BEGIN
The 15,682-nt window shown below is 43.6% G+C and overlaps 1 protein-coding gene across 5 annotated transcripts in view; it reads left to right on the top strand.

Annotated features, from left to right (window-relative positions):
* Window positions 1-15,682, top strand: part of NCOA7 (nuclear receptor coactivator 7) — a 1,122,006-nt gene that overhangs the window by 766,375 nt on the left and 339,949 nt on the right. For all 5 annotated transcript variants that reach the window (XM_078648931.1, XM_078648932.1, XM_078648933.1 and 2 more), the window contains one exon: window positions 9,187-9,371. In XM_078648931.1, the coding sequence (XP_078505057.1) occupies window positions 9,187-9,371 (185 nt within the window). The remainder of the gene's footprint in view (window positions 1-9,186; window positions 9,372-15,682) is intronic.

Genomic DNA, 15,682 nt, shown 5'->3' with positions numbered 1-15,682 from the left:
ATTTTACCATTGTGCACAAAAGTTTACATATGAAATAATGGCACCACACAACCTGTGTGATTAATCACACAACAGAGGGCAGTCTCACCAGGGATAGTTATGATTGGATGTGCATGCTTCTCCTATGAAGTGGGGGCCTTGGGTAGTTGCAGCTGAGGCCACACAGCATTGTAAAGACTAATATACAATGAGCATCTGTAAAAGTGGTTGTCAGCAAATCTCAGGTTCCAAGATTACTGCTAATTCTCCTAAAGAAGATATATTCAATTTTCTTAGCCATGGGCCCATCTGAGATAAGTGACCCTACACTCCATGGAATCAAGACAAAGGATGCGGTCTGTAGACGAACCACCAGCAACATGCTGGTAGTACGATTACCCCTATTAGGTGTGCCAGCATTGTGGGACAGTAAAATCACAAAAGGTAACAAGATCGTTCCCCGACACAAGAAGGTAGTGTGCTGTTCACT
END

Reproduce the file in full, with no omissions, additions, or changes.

The 15,682-nt window shown below is 43.6% G+C and overlaps 1 protein-coding gene across 5 annotated transcripts in view; it reads left to right on the top strand.

Annotated features, from left to right (window-relative positions):
* Window positions 1-15,682, top strand: part of NCOA7 (nuclear receptor coactivator 7) — a 1,122,006-nt gene that overhangs the window by 766,375 nt on the left and 339,949 nt on the right. For all 5 annotated transcript variants that reach the window (XM_078648931.1, XM_078648932.1, XM_078648933.1 and 2 more), the window contains one exon: window positions 9,187-9,371. In XM_078648931.1, the coding sequence (XP_078505057.1) occupies window positions 9,187-9,371 (185 nt within the window). The remainder of the gene's footprint in view (window positions 1-9,186; window positions 9,372-15,682) is intronic.

Genomic DNA, 15,682 nt, shown 5'->3' with positions numbered 1-15,682 from the left:
ATTTTACCATTGTGCACAAAAGTTTACATATGAAATAATGGCACCACACAACCTGTGTGATTAATCACACAACAGAGGGCAGTCTCACCAGGGATAGTTATGATTGGATGTGCATGCTTCTCCTATGAAGTGGGGGCCTTGGGTAGTTGCAGCTGAGGCCACACAGCATTGTAAAGACTAATATACAATGAGCATCTGTAAAAGTGGTTGTCAGCAAATCTCAGGTTCCAAGATTACTGCTAATTCTCCTAAAGAAGATATATTCAATTTTCTTAGCCATGGGCCCATCTGAGATAAGTGACCCTACACTCCATGGAATCAAGACAAAGGATGCGGTCTGTAGACGAACCACCAGCAACATGCTGGTAGTACGATTACCCCTATTAGGTGTGCCAGCATTGTGGGACAGTAAAATCACAAAAGGTAACAAGATCGTTCCCCGACACAAGAAGGTAGTGTGCTGTTCACT